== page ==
AIR POLLUTION. Having trouble breathing?.
Having trouble breathing?
Oxygen concentrations fall as altitude increases, so the body has to breathe more to boost the amount of oxygen being carried by haemoglobin in red blood cells. People unused to the thin air can find themselves short of breath, a condition called hypoxia which, in extreme cases, can cause potentially fatal altitude sickness. People indigenous to high altitudes - some 3.5 km and higher - have adapted to the lower concentrations of oxygen in different ways. Natives of the Andes mountain range in South America have a higher concentration of haemoglobin in blood, to allow more oxygen to be taken up and carried - compensating for the lower amount of oxygen in the air.Life-Support
The “fast-acting” threats come in the form of poison gas (man-made or natural). The growth of thechemical industry has increased the potential for this hazard greatly.
“In the early hours of Dec. 3, 1984, gas leaked from a tank of methyl isocyanate (MIC) at a plant in Bhopal, India, owned and operated by Union Carbide India Limited (UCIL). There is conclusive evidence backed by third party investigation that the tragedy was caused by employee sabotage. The state government of Madhya Pradesh in its official documentation of deaths and injuries reported that approximately 3,800 persons died.”Examples of Fast-Acting airborne toxics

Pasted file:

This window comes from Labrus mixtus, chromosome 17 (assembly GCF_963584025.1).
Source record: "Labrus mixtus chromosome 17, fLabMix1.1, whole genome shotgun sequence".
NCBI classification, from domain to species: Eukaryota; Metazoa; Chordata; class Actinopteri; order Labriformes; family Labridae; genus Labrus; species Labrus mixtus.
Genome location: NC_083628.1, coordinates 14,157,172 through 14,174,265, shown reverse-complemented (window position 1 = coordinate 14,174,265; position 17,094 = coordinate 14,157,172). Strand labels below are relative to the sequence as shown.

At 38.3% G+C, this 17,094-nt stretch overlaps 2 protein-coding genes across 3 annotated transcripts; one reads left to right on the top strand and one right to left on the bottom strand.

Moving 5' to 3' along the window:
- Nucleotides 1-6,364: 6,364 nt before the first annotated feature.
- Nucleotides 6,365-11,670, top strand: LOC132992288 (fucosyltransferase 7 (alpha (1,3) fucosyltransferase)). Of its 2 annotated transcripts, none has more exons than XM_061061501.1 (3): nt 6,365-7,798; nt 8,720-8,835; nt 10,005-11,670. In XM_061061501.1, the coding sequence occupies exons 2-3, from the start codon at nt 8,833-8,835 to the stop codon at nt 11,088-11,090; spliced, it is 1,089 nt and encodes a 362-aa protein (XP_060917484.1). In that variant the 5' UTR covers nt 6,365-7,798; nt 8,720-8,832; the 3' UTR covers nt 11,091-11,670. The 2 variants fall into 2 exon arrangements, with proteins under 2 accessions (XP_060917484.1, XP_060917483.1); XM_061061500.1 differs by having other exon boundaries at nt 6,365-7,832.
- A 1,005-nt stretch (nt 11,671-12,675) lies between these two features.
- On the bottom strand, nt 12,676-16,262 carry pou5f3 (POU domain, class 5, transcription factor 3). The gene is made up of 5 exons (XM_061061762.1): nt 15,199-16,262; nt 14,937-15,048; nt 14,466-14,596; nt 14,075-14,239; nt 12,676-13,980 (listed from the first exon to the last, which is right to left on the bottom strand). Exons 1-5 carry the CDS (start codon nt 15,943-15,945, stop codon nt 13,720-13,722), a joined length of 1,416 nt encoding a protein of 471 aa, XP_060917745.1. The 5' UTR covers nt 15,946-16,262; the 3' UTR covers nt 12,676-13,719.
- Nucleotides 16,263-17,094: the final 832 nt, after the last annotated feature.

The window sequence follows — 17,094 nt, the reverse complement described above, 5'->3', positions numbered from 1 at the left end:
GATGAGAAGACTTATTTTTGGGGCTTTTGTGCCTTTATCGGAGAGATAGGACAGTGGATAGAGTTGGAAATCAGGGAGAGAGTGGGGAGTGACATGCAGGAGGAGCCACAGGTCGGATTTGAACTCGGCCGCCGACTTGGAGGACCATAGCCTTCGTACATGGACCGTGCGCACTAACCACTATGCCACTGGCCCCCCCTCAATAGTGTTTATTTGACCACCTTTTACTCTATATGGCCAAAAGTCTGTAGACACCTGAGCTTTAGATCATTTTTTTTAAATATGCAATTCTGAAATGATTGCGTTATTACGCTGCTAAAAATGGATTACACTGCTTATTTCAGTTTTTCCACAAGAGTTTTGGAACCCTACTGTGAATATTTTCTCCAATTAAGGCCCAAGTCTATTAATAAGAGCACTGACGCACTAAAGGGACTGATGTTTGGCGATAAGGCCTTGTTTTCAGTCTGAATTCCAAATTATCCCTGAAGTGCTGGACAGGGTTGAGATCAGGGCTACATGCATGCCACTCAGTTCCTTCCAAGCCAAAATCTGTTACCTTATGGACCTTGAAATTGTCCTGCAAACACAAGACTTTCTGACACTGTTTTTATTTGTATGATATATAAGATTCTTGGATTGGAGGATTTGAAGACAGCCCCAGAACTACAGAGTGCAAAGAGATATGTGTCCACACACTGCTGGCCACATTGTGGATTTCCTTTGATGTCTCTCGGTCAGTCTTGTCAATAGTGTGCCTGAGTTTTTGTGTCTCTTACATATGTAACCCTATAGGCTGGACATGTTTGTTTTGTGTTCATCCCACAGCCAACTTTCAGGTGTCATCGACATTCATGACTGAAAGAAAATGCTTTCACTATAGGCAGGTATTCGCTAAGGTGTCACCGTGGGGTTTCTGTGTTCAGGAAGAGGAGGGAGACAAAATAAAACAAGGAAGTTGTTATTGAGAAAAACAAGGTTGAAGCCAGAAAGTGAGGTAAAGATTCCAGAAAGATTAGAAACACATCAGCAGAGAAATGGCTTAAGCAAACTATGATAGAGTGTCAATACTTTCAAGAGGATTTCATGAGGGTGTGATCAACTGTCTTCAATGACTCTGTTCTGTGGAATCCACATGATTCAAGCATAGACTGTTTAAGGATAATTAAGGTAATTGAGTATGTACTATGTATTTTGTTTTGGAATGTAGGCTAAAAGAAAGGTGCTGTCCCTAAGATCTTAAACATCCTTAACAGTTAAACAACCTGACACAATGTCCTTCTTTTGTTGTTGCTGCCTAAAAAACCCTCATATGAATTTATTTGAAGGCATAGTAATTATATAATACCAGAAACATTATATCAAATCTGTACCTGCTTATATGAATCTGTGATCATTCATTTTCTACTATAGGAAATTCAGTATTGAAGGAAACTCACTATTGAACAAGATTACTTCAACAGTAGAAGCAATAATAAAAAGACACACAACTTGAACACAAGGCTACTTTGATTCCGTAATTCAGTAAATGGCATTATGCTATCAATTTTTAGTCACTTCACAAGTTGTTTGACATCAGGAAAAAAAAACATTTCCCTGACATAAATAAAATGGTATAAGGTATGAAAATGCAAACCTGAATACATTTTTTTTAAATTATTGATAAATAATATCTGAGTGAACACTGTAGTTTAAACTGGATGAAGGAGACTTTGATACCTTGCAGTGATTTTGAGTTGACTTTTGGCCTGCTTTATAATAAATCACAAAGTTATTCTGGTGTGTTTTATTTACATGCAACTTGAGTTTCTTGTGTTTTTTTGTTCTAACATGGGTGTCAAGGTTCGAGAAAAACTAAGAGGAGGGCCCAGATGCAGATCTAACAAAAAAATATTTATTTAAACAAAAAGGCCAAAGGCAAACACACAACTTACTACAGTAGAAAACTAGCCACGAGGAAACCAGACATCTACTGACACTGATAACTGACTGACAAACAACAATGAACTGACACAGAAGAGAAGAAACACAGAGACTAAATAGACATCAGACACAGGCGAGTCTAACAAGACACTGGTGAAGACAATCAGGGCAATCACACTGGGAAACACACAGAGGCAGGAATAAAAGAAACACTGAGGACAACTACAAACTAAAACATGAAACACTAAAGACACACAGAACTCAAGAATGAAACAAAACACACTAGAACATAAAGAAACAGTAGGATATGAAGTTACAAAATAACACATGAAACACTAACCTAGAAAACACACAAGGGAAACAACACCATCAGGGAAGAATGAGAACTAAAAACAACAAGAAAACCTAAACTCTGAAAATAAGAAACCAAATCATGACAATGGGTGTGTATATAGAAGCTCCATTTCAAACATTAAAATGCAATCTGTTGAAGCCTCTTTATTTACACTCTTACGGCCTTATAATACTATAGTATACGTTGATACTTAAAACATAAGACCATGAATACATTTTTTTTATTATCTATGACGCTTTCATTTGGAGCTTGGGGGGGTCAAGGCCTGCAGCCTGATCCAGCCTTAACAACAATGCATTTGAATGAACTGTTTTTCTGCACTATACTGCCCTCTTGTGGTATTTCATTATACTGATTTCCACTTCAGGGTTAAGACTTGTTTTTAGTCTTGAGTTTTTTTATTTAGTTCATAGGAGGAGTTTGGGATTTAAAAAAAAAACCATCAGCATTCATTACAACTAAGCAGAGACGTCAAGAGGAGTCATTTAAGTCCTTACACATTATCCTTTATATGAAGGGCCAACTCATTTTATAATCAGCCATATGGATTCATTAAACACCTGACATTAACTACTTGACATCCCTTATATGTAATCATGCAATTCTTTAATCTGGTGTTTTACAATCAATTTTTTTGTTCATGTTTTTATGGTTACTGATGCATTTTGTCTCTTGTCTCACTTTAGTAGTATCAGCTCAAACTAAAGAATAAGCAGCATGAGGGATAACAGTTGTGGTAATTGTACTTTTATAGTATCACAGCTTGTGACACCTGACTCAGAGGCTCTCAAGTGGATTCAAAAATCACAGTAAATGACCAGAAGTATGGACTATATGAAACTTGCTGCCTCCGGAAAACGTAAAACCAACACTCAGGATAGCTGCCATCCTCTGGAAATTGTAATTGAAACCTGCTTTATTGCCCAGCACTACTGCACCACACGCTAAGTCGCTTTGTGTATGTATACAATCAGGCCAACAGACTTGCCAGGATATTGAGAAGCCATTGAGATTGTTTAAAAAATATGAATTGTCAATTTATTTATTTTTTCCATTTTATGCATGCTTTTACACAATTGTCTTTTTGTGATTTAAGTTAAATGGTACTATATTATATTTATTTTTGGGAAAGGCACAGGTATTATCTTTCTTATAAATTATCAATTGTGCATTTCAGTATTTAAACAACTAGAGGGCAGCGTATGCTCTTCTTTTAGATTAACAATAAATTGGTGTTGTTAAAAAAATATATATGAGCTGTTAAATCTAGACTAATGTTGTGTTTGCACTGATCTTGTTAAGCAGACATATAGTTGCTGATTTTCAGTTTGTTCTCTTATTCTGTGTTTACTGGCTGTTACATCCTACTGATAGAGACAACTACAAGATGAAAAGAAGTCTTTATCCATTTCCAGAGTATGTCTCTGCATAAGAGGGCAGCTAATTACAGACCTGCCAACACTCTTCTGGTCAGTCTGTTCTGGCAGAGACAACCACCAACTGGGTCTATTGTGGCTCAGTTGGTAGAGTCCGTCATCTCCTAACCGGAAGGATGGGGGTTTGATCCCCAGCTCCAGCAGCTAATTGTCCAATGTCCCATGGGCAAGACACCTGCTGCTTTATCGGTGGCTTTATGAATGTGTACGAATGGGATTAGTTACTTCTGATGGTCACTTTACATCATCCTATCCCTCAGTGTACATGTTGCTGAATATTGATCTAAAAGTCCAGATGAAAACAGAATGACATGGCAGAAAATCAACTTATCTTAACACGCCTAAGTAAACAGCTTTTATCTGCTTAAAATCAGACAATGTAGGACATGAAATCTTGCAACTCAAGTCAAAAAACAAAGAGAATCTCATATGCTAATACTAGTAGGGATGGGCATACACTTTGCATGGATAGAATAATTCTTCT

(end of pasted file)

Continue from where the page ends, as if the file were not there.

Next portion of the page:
This is St. Pierre in Martinique. In 1902 Mt. Pelee blew up sending scalding poison gas down its slope. The entire population of the town, except one man in jail, perished.
Chernobyl--Fast or Slow
it\'s Very, Very, Deadly
Caligula, like many of the Claudian emperors, started out well but gradually became more and more bizarre. It is now thought that he was a victim of lead poisoning derived from the water pipes. Breathing lead will due the same thing.
In this case...
"consumption," as they
Pollution has resulted
Environmental Protection Agency? Many critics are beginning to wonder.
In the latest insult to the environment, the EPA has announced its intentions to abandon a longstanding provision of the Clean Air Act.So what has policy done for this?